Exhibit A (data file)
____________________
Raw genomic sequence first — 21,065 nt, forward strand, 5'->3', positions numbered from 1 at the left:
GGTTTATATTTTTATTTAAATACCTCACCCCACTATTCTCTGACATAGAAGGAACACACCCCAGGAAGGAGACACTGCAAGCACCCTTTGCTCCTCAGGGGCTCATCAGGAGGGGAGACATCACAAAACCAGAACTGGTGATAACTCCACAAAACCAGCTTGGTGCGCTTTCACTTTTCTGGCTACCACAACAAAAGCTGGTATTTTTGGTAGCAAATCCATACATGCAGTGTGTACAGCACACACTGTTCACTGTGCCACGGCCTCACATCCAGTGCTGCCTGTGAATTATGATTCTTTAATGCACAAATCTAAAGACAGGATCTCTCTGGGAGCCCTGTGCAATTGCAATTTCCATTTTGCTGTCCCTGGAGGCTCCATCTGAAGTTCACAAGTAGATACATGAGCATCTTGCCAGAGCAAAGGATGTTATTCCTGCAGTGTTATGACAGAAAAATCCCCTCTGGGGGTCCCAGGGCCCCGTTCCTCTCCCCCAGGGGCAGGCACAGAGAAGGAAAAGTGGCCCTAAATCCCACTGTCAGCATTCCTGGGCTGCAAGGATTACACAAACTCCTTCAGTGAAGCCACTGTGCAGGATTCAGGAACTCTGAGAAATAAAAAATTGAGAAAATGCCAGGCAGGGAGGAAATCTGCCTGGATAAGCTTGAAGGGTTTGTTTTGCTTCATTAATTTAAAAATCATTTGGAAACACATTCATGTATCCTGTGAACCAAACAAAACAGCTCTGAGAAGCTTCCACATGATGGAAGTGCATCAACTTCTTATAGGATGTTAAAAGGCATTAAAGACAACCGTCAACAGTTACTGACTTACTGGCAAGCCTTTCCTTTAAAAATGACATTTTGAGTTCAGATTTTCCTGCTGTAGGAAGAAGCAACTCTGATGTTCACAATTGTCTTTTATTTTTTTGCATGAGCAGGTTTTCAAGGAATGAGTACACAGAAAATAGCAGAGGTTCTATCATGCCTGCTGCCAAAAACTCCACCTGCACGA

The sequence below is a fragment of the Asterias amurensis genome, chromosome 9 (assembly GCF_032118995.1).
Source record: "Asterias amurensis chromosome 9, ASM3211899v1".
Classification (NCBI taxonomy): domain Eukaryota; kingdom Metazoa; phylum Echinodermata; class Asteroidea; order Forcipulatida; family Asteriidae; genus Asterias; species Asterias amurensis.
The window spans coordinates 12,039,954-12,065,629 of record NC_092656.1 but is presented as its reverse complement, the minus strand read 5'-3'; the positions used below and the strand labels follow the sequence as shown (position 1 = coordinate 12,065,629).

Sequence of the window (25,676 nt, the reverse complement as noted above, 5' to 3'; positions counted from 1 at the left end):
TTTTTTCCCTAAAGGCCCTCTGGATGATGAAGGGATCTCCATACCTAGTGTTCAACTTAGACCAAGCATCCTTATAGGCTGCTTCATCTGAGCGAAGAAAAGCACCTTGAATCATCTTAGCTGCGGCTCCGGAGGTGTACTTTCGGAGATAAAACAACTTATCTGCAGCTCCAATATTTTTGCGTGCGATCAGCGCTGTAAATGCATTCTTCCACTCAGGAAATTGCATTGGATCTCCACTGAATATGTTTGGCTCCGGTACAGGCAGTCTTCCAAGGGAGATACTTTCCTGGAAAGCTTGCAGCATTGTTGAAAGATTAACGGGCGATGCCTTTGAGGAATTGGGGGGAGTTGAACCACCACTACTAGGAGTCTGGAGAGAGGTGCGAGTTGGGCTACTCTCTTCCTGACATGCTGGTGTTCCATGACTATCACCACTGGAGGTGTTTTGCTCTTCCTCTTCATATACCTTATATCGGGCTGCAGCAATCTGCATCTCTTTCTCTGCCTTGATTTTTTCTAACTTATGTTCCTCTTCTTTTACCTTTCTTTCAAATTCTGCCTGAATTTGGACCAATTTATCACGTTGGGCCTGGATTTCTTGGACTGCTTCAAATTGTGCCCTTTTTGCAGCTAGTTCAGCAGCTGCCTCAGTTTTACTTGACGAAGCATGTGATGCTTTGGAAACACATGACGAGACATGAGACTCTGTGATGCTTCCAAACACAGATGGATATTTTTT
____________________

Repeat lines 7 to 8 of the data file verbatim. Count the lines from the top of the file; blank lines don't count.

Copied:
Sequence of the window (25,676 nt, the reverse complement as noted above, 5' to 3'; positions counted from 1 at the left end):
TTTTTTCCCTAAAGGCCCTCTGGATGATGAAGGGATCTCCATACCTAGTGTTCAACTTAGACCAAGCATCCTTATAGGCTGCTTCATCTGAGCGAAGAAAAGCACCTTGAATCATCTTAGCTGCGGCTCCGGAGGTGTACTTTCGGAGATAAAACAACTTATCTGCAGCTCCAATATTTTTGCGTGCGATCAGCGCTGTAAATGCATTCTTCCACTCAGGAAATTGCATTGGATCTCCACTGAATATGTTTGGCTCCGGTACAGGCAGTCTTCCAAGGGAGATACTTTCCTGGAAAGCTTGCAGCATTGTTGAAAGATTAACGGGCGATGCCTTTGAGGAATTGGGGGGAGTTGAACCACCACTACTAGGAGTCTGGAGAGAGGTGCGAGTTGGGCTACTCTCTTCCTGACATGCTGGTGTTCCATGACTATCACCACTGGAGGTGTTTTGCTCTTCCTCTTCATATACCTTATATCGGGCTGCAGCAATCTGCATCTCTTTCTCTGCCTTGATTTTTTCTAACTTATGTTCCTCTTCTTTTACCTTTCTTTCAAATTCTGCCTGAATTTGGACCAATTTATCACGTTGGGCCTGGATTTCTTGGACTGCTTCAAATTGTGCCCTTTTTGCAGCTAGTTCAGCAGCTGCCTCAGTTTTACTTGACGAAGCATGTGATGCTTTGGAAACACATGACGAGACATGAGACTCTGTGATGCTTCCAAACACAGATGGATATTTTTT